When the going gets tough, Indian start-ups get going

When the going gets tough, Indian start-ups get going

by Dr Param Shah
When the going gets tough, Indian start-ups get going

Healthcare and medtech start-ups in India are finding ground-breaking solutions to problems faced in all stages of dealing with the pandemic.

Highlights:

  • While the world is waiting to see the light at the end of the tunnel, Indian innovators are trying to stay positive and find innovative solutions to beat the virus.
  • Several healthcare and medtech start-ups like Mylab, GFF Innovations and Accura Polytech are finding ground-breaking solutions for protection, prevention, screening, testing and sanitisation and treatment.
  • The Department of Science & Technology has approved setting up of a body having an aggregate cost of $7 million to scout and support innovations which address COVID-19 challenges in day-to-day life.

The world is being challenged by the dreaded COVID-19 pandemic in more ways than it has been ever before. Engineering, science and technology are expected to have a critical role to play in finding out solutions to this global pandemic through the creation of devices, diagnostic tools, new vaccines, and information systems, accompanied by strategies to help the communities and the nations manage and deploy various resources to combat the pandemic situation.

Funding innovations

In India, the Department of Science & Technology has approved setting up of a body, called the Centre for Augmenting War with the COVID-19 Health Crisis’ (CAWACH), having an aggregate cost of $7 million (Rs 56 crore) to scout, evaluate as well as support innovations and start-ups which address COVID-19 challenges.

The United States – India Science & Technology Endowment Fund (USISTEF) has been inviting proposals for joint US – India S&T based entrepreneurial activities that address the objectives of ‘development and implementation of unique tools, technologies, and systems to address the challenges related with COVID-19.

This includes diagnosis, monitoring, health and safety, information, and communication and public outreach’. Categorised as Ignition Grants, the invitation is aimed at encouraging out-of-the-box and creative practical ideas from the community, which will help to address the COVID-19 pandemic.

The rapid spread of the pandemic has posed an unprecedented challenge for healthcare systems globally. As the virus has already led businesses across major industries to close their operations, several healthcare and medtech start-ups are coming ahead to fight the pandemic. Here is a glimpse into what is happening in the space:

On the testing side, Pune-based start-up Mylab Discovery Solutions became the first Indian company to get commercial approval for its testing kits. The company has already dispatched its first batch of testing kits to the diagnostic labs located at Mumbai, Delhi, Pune, Goa, and Bengaluru. The additional funds from Serum Institute India’s CEO Adar Poonawalla and Abhijit Pawar, the Chairman of AP Globale, an impact investor group, have increased its production capacity by 20x.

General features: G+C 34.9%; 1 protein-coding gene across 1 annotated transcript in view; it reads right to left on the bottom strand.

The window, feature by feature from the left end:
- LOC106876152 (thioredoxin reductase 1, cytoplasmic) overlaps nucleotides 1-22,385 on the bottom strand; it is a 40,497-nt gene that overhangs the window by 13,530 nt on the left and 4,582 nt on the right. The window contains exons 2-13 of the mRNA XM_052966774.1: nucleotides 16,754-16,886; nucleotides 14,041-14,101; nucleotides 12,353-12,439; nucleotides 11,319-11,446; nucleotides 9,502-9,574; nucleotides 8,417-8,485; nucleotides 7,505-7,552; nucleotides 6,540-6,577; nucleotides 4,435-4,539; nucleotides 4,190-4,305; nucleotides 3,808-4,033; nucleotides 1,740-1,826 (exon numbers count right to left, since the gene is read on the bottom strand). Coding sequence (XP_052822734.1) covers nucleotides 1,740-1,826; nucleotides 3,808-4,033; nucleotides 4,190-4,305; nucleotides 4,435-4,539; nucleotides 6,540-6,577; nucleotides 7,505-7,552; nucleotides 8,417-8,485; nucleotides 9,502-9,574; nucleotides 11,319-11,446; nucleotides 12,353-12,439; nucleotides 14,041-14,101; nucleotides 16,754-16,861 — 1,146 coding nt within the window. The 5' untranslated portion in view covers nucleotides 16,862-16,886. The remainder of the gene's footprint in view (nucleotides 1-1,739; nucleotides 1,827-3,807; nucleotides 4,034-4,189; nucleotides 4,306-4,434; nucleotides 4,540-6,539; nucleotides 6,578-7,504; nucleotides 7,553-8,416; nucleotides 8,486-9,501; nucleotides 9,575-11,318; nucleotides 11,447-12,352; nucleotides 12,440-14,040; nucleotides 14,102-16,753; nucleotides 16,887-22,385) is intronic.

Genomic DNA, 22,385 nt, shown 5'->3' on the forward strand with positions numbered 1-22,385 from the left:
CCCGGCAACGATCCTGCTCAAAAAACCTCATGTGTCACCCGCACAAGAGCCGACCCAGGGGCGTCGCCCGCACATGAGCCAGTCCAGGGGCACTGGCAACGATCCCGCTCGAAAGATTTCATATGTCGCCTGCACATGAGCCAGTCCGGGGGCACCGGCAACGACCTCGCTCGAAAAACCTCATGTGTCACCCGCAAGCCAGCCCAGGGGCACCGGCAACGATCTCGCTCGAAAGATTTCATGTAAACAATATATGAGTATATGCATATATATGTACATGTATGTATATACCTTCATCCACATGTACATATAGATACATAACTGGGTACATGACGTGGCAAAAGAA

On the protection side, GFF Innovations will soon bring to market a machine for non-thermal sterilisation of clothes, facemasks, PPEs, and medical waste. The machine is typically similar to a washing machine; however, it doesn’t require water and non-thermally sterilises the clothes.

SINE IIT incubated Ayu Devices has developed a wireless digital stethoscope that helps doctors and pulmonologists to monitor and screen the COVID-19 patients/suspects while using PPE so that they do not get infected. The stethoscope is already being successfully used by doctors at hospitals like Apollo.

On the preventions side, Bengaluru-based Bione has created a COVID-19 focused Microbiome test that is combined with AI and predictive analysis tools. They can provide customised recommendations to the individuals to fortify the microbiome and hence become more immune and be able to combat the deadly COVID-19.

Ahmedabad-based Accura Polytech has created a fumigation and sanitisation chamber that can provide full-body sanitisation within a short walkthrough. This easy to transport and install chamber is made from all weatherproof UPVC. Earlier in 2001, the company had developed modular houses and delivered these in record time for relief and rehabilitation work during the 2001 Gujarat earthquake.

FICCI has prepared a comprehensive list of such innovations and is constantly updating it.

While the world is waiting to see the light at the end of the tunnel, Indian innovators are trying to stay positive and find innovative solutions for protection, prevention, screening, testing, sanitisation and treatment. When the going got tough, the tough (innovators) have really got going big time.

Dr Param Shah is Director – UK of FICCI.

*Disclaimer: The views expressed herein constitute the sole prerogative of the author.

About the Author: Dr Param Shah